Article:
New T-Mobile G1 phone fast, gives iPhone a fight

  • Monday, November 24, 2008 2:47pm

One great thing about writing a technology column is that it gives us an excuse to play with some really cool new toys (too bad our editor doesn’t pay for them). This month, the senior Byte Slave is going to review T-Mobile’s new HRC-G1 3G phone. The G1 is T-Mobile’s answer to the Apple iPhone, which is currently offered exclusively by AT&T. Like the iPhone, it is designed to work with the faster 3G network, although we found that the phone connected to the slower Edge network almost as often as the preferred 3G network. Both phones will connect to any available wireless network.

Like the iPhone, the G1 has a touch-screen interface. The user scrolls through screens and navigates through Web pages by dragging a finger across the screen. There are a couple of differences between the touch screens of G1 and the iPhone, though. First of all, the G1 doesn’t support the “pinch” feature that allows iPhone users to zoom in and out on Web pages. Instead, the pinch gesture brings up a little pop-up menu that allows you to zoom in and out on the page. This can be annoying since it can block content on the page.

The other – and most significant – difference between the iPhone and the G1 is the fact the G1 doesn’t offer a touch-screen keyboard. Instead, the G1 offers a QWERTY keyboard under the screen. The user simply slides open the screen and it changes from portrait to landscape mode and exposes the keyboard. The keyboard is large enough to accommodate the senior Byte Slave’s larger fingers. Best of all, this keyboard doesn’t require the odd key combinations that some phones require for frequently used characters.

The G1 is powered by Google’s Android operating system. This is robust and reliable. Unlike Windows Mobile, it doesn’t require frequent rebooting and updating. Unlike the Windows Mobile and Palm operating systems, the G1 does not currently synchronize with PC applications directly. Instead, it requires the user to use a Google gmail account. Oddly, there is no current support for Google Apps Premiere service, which Byte Slaves uses for all appointment scheduling.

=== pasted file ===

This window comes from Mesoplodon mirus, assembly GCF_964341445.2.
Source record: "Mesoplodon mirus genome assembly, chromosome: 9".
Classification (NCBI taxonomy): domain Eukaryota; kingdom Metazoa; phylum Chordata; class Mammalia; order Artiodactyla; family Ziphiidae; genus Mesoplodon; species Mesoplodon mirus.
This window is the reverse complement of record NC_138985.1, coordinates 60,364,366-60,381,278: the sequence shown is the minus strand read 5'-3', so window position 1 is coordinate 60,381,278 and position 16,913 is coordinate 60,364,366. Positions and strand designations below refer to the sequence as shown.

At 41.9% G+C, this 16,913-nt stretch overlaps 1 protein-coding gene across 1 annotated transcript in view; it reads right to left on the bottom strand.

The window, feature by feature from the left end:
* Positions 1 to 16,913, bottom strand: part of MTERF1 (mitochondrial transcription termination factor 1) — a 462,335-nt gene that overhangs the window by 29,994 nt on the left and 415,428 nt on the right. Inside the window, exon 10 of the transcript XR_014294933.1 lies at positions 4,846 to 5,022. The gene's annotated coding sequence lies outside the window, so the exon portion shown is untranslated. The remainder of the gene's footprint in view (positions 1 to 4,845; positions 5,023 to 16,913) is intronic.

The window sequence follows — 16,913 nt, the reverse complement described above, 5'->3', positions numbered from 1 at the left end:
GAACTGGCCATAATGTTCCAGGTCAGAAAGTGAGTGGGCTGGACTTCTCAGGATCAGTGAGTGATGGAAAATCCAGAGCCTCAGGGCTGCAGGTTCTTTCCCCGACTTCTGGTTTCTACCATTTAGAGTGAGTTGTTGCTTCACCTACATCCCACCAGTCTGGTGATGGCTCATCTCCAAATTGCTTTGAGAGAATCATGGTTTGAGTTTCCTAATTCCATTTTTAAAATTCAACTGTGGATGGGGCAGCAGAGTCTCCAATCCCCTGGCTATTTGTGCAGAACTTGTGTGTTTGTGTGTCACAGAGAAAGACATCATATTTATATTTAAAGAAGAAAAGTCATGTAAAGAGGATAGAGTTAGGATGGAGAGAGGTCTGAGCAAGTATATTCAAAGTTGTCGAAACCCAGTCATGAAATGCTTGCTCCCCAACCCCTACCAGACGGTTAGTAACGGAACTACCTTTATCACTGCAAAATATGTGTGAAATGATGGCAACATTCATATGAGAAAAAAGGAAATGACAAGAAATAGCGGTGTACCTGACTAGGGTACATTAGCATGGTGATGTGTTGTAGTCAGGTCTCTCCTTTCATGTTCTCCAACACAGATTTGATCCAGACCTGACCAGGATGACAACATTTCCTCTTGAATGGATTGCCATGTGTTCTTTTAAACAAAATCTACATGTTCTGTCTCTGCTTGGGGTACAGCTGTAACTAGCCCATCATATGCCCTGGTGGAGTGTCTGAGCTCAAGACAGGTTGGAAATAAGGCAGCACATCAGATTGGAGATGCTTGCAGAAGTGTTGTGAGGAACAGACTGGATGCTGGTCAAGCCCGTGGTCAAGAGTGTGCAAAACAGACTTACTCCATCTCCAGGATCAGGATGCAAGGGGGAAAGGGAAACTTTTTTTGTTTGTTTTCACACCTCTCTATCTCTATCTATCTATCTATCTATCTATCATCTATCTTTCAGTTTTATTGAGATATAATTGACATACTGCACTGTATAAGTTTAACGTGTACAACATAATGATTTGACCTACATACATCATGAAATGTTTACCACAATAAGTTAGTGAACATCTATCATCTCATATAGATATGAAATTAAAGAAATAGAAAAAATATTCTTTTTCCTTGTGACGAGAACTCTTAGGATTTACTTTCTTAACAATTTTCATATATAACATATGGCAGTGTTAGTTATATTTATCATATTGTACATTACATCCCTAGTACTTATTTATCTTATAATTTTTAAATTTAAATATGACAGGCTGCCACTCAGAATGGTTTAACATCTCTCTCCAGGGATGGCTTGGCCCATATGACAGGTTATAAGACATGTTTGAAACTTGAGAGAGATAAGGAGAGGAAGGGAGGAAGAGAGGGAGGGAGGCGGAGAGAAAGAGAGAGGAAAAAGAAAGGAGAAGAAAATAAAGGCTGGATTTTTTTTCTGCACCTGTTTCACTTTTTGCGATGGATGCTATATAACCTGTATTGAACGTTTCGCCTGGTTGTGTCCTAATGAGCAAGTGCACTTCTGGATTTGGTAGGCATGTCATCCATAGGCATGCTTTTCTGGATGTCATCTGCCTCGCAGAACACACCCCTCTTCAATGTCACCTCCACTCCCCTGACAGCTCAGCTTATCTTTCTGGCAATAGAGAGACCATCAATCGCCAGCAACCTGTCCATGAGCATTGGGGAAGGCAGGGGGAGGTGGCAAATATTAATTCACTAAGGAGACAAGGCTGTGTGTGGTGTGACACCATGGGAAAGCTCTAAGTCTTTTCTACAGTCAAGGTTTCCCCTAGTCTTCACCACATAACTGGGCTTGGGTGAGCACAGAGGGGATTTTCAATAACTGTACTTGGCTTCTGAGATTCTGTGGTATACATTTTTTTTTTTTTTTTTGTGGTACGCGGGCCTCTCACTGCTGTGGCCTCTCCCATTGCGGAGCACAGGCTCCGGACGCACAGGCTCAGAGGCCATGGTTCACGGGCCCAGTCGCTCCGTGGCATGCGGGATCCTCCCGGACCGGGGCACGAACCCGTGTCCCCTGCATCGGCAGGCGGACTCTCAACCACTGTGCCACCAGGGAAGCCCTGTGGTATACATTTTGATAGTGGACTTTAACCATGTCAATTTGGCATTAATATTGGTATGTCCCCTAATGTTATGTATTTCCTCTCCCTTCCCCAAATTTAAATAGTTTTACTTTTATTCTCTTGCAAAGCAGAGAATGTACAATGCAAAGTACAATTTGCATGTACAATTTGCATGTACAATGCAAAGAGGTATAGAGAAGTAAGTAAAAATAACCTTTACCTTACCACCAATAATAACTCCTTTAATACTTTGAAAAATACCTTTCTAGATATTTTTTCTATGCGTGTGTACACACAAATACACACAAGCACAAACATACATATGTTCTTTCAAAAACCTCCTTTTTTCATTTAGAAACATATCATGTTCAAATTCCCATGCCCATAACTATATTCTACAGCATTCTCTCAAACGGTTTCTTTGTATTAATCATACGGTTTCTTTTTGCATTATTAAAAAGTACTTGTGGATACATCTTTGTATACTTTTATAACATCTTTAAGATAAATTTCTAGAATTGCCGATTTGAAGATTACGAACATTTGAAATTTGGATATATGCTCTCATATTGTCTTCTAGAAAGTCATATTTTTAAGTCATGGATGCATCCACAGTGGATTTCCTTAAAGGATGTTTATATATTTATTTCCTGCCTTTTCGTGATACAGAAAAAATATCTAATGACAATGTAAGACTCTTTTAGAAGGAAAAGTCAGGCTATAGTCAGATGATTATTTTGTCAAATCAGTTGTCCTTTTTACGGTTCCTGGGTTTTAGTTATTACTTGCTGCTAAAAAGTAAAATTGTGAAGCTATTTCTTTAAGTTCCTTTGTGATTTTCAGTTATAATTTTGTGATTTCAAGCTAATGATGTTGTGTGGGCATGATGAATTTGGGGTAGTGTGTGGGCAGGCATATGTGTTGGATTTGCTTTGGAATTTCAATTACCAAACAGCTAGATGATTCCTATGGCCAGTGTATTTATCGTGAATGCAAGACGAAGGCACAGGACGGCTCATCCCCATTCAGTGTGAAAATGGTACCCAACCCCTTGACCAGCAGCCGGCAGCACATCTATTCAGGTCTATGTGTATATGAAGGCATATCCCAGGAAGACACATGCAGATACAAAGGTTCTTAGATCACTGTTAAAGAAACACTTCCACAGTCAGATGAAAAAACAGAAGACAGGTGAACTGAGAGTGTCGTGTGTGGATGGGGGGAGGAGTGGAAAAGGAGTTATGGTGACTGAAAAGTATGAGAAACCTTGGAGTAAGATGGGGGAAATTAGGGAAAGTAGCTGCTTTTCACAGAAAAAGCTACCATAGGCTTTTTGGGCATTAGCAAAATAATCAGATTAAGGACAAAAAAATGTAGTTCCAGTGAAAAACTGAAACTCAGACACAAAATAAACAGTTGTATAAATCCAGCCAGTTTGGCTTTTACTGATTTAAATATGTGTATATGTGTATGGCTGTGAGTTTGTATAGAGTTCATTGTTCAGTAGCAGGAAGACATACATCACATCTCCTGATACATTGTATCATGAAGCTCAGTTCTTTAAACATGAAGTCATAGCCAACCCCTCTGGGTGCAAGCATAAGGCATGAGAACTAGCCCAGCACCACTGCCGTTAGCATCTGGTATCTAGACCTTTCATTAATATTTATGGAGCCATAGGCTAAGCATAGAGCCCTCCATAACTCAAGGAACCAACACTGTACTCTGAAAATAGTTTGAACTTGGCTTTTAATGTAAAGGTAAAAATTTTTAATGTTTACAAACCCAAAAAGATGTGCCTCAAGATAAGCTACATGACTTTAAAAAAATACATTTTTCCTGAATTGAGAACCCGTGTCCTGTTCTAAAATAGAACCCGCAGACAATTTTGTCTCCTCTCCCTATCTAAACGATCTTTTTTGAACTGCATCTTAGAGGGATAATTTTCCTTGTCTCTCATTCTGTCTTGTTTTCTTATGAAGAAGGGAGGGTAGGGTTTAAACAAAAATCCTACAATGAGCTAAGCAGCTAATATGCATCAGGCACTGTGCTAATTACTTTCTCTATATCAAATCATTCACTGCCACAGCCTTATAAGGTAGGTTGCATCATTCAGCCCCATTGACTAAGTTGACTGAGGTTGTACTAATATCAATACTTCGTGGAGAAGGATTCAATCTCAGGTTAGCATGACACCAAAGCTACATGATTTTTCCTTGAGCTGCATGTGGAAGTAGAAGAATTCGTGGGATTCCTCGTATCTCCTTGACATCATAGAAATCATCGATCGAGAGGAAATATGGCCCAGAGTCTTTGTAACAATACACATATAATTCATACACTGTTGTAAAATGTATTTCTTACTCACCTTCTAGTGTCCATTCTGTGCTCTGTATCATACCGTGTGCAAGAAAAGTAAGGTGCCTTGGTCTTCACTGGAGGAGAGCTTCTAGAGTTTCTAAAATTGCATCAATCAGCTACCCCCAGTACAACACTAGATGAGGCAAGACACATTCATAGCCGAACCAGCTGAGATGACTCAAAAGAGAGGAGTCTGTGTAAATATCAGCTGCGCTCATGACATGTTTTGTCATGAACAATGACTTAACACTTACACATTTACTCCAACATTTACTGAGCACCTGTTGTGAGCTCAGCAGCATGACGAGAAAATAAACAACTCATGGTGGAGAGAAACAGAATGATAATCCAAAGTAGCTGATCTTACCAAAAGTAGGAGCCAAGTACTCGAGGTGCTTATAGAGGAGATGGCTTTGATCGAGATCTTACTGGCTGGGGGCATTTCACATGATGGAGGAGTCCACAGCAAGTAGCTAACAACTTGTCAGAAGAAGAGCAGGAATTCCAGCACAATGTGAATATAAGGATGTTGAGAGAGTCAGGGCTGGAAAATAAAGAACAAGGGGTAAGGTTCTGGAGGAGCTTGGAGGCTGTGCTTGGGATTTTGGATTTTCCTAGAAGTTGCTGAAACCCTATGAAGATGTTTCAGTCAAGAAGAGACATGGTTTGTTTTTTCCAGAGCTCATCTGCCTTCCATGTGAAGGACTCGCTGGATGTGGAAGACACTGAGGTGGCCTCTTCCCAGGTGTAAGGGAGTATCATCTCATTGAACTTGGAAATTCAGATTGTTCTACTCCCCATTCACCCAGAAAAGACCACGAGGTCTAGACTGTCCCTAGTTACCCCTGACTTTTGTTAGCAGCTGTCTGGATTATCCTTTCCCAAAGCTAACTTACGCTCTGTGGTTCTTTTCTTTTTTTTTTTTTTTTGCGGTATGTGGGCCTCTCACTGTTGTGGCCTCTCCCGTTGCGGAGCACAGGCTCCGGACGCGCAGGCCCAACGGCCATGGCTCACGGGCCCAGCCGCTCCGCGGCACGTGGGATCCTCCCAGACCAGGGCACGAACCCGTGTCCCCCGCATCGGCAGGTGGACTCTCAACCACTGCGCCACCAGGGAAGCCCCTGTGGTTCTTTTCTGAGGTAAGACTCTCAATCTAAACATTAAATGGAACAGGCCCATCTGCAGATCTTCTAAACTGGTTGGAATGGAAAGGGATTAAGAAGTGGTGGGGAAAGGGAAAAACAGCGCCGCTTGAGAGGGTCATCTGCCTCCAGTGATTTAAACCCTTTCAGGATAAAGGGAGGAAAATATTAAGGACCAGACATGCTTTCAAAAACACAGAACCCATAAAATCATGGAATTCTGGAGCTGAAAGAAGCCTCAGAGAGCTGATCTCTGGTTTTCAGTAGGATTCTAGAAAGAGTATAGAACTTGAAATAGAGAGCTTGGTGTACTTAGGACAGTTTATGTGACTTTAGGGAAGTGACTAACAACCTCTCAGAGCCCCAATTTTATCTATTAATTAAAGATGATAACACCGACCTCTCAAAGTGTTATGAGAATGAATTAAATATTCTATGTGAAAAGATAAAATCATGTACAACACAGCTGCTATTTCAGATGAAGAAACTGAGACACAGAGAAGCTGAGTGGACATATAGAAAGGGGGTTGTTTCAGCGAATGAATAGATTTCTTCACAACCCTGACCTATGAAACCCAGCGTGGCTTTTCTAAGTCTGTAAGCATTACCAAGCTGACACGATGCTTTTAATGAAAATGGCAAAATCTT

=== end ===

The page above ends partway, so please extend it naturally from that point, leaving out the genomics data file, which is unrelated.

Thankfully, there are applications that you can add to your G1 phone that will allow you to synchronize your calendar and contact information with your phone. Unfortunately, these applications aren’t all intuitive. On the plus side, the phone doesn’t have to be connected to a computer in order to sync.

This is a great segue to the subject of downloadable applications for the phones. The G1 allows you to access the Marketplace – an online store that offers hundreds of free applications users can download to their phones. The number of applications is impressive, from games to productivity tools, to just about anything you can imagine. The majority of these apps are free. Our favorite is called Shazam. You launch it when you hear a song (radio, TV, movie, whatever) it will give you the title, artist, etc. and give you the option to buy the song or album from Amazon. Way cool. Unfortunately, we have yet to find an app that will let us access Microsoft Office attachments.

This phone also sports a GPS interface. Users can determine their current location, track the location of their phone (great if lost or stolen). This feature may cause concern, but before downloading applications, the user is given a warning about any privacy issue the app may present.

The only real drawback we have found with this phone is the meager battery life. When surfing the Web, using GPS applications and checking e-mail and text messages, we found the battery ran down rather quickly. We recommend adding a car charger and upgraded carrying case to your shopping cart should you decide to purchase this phone.

Bottom line: the G1 is a great phone. While it doesn’t offer some of the features small business people may need, there are work-arounds. Pricing is competitive with similar phones. More importantly, new apps are being created every day. If you’re looking at a great phone that can connect you to high-speed Internet, we suggest you give this phone a test drive.

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